Vatican City — The Italian cardinal who oversaw the Vatican-led reform and reorganization of the Legionaries of Christ died in Rome just several days before his 82nd birthday.
Cardinal Velasio De Paolis died of cancer Sept. 9 at the age of 81.
An expert in church law who specialized in religious institutes, the Italian cardinal was appointed by Pope Benedict XVI in 2010 to be his papal delegate with broad powers of authority over the Legionaries following an apostolic visitation of the order. The major Vatican-led reform came after revelations that its founder, the late Fr. Marcial Maciel Degollado, had fathered children and sexually abused seminarians.
Under the cardinal's guidance, the order adopted a new constitution, elected new officers and issued a statement of apology to Maciel's victims.
De Paolis' role as papal delegate to the Legionaries from 2010 to 2014 also included guiding its lay branch, Regnum Christi, and advising that it become separate from — though affiliated with — the Legionaries.
The pope, who was on his flight to Colombia for a five-day visit when news of De Paolis' death was announced, expressed his condolences in a Sept. 9 telegram addressed to Angelo De Paolis, the cardinal's brother.
"I wish to recall with gratitude his special skill and expertise in the field of law," the pope said, noting the many years the cardinal dedicated to teaching at Rome's pontifical universities, educating "the younger generations, especially priests."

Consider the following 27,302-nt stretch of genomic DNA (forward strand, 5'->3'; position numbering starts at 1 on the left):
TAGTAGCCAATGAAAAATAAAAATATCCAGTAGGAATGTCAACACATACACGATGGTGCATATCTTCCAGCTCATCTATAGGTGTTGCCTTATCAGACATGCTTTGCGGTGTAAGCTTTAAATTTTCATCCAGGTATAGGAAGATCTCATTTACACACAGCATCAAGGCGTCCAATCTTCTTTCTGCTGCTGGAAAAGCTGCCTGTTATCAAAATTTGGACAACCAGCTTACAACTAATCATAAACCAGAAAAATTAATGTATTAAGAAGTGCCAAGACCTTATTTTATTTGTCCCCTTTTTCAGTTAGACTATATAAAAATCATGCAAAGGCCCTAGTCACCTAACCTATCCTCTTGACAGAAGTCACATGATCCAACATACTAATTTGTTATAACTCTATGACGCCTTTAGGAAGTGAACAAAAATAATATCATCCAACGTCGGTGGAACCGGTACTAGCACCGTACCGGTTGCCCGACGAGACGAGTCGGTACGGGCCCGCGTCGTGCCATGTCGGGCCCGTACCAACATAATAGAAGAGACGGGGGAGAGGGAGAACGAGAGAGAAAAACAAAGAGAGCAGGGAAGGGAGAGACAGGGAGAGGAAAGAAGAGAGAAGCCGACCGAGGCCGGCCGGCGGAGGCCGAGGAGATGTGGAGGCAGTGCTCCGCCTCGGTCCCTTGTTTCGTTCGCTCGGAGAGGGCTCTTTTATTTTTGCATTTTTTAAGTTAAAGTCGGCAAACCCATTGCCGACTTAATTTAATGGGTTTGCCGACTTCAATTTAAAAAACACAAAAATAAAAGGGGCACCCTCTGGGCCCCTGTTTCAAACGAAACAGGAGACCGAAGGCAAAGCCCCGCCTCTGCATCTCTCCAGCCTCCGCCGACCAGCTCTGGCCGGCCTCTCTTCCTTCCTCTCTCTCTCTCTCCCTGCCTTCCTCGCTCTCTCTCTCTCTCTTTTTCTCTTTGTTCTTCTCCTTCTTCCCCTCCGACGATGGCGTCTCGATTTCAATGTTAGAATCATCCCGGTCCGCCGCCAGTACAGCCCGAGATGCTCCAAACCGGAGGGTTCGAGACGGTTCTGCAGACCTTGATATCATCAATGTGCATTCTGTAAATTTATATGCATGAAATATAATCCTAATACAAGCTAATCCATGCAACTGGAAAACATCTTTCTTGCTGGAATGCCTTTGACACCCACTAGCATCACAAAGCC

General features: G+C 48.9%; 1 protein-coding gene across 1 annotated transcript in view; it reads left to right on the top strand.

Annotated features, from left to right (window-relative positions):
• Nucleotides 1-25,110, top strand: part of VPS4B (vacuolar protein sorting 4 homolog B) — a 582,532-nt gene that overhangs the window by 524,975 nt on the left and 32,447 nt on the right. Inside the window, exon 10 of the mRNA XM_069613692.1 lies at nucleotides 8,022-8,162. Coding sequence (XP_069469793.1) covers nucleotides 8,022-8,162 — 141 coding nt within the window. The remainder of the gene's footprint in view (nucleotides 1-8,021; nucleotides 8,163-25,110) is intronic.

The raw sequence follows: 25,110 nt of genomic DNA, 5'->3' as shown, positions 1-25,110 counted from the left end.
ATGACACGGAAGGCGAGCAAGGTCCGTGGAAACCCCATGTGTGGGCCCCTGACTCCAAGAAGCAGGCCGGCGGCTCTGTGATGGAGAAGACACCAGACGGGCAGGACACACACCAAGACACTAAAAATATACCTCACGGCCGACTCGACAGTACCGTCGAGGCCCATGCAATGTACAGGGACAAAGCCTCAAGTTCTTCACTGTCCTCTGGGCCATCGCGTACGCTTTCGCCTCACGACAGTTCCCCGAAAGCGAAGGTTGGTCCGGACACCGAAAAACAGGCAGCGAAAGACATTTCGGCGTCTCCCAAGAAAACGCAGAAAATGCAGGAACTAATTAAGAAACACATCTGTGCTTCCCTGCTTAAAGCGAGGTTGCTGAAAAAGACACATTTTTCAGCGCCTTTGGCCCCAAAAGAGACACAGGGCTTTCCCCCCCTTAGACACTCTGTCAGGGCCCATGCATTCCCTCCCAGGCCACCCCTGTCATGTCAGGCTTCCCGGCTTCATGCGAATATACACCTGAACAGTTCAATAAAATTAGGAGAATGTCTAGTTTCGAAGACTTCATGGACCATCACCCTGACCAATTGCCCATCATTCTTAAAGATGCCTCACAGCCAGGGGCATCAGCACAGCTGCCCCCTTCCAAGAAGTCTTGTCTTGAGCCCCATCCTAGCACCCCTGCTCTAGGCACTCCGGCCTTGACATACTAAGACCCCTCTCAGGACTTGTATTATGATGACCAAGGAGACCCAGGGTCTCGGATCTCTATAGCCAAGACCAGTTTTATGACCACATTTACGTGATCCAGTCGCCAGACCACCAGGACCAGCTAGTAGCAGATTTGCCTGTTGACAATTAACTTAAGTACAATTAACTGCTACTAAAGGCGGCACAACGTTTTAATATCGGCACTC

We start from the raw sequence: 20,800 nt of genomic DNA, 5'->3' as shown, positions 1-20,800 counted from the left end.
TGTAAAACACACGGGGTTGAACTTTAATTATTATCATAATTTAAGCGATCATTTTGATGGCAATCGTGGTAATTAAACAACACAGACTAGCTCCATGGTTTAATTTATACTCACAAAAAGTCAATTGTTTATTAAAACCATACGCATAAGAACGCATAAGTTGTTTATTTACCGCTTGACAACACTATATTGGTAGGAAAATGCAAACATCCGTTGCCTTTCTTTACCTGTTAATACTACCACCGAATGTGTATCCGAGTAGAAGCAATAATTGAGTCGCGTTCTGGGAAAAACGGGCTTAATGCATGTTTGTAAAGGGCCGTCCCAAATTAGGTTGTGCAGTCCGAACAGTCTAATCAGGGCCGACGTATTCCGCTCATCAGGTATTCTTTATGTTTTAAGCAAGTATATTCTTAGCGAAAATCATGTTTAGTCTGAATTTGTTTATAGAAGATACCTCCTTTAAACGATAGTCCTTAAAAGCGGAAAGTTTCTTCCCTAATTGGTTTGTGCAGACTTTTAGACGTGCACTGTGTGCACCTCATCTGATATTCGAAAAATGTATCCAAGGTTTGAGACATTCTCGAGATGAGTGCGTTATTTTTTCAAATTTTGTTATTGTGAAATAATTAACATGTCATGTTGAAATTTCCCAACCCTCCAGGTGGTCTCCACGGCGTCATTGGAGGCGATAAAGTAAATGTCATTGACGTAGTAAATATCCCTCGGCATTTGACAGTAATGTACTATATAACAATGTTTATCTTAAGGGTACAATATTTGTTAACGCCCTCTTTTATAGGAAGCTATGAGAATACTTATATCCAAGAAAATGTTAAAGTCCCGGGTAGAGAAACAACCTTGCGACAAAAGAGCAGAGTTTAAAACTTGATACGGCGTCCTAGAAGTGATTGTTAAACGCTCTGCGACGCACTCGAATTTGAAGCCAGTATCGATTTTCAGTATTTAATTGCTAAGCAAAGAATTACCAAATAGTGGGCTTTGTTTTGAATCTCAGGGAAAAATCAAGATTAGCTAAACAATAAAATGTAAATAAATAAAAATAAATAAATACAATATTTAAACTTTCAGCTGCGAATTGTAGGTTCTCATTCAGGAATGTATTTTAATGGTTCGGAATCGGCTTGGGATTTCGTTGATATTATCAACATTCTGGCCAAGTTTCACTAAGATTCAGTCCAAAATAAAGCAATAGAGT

Born in Sonnino, Italy, the late cardinal was ordained a Scalabrinian priest in 1961, named a bishop in 2003 and an archbishop in 2008. Pope Benedict made him a cardinal in 2010.
He earned his doctorate in canon law at the Pontifical Gregorian University in Rome, his licentiate in theology at the Pontifical University of St. Thomas Aquinas, and a civil law degree from Rome's La Sapienza University.
He taught moral theology and canon law for many years in Rome and also served in various positions within his religious order.
He served as president of the Prefecture for the Economic Affairs of the Holy See from 2008 until 2011.
He was a member of the Supreme Court of the Apostolic Signature and he served as a consultant to a number of Vatican bodies, including the Vatican Congregation for Institutes of Consecrated Life and Societies of Apostolic Life, the Congregation for Eastern Churches, and the Pontifical Council for Legislative Texts.
De Paolis' death leaves the College of Cardinals with 220 members, 120 of whom are younger than the age of 80 and therefore eligible to vote in a conclave to elect a new pope.
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